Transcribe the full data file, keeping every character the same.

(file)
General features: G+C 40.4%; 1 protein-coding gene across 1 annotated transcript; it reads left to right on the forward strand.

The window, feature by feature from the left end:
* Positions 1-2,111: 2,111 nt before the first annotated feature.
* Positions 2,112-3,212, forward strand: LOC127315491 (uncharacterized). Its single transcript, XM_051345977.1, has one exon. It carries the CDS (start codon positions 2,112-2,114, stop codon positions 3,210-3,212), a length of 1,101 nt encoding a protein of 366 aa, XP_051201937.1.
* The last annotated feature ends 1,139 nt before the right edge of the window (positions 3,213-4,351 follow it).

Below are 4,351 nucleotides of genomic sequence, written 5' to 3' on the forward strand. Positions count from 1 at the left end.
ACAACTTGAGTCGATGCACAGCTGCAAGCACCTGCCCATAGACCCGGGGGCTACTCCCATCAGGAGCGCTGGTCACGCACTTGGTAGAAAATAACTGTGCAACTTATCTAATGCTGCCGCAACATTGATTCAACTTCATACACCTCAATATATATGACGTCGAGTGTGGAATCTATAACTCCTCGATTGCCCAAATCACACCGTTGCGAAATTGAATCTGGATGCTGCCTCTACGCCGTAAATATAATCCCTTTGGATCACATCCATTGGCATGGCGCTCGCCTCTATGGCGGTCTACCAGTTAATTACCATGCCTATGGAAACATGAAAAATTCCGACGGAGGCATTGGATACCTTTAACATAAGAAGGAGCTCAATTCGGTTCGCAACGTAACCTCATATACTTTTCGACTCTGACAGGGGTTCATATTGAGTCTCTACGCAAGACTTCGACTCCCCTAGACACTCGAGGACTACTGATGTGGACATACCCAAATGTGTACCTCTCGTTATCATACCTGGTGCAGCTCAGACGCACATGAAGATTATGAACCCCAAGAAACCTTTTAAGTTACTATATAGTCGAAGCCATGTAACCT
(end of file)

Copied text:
General features: G+C 40.4%; 1 protein-coding gene across 1 annotated transcript; it reads left to right on the forward strand.

The window, feature by feature from the left end:
* Positions 1-2,111: 2,111 nt before the first annotated feature.
* Positions 2,112-3,212, forward strand: LOC127315491 (uncharacterized). Its single transcript, XM_051345977.1, has one exon. It carries the CDS (start codon positions 2,112-2,114, stop codon positions 3,210-3,212), a length of 1,101 nt encoding a protein of 366 aa, XP_051201937.1.
* The last annotated feature ends 1,139 nt before the right edge of the window (positions 3,213-4,351 follow it).

Below are 4,351 nucleotides of genomic sequence, written 5' to 3' on the forward strand. Positions count from 1 at the left end.
ACAACTTGAGTCGATGCACAGCTGCAAGCACCTGCCCATAGACCCGGGGGCTACTCCCATCAGGAGCGCTGGTCACGCACTTGGTAGAAAATAACTGTGCAACTTATCTAATGCTGCCGCAACATTGATTCAACTTCATACACCTCAATATATATGACGTCGAGTGTGGAATCTATAACTCCTCGATTGCCCAAATCACACCGTTGCGAAATTGAATCTGGATGCTGCCTCTACGCCGTAAATATAATCCCTTTGGATCACATCCATTGGCATGGCGCTCGCCTCTATGGCGGTCTACCAGTTAATTACCATGCCTATGGAAACATGAAAAATTCCGACGGAGGCATTGGATACCTTTAACATAAGAAGGAGCTCAATTCGGTTCGCAACGTAACCTCATATACTTTTCGACTCTGACAGGGGTTCATATTGAGTCTCTACGCAAGACTTCGACTCCCCTAGACACTCGAGGACTACTGATGTGGACATACCCAAATGTGTACCTCTCGTTATCATACCTGGTGCAGCTCAGACGCACATGAAGATTATGAACCCCAAGAAACCTTTTAAGTTACTATATAGTCGAAGCCATGTAACCT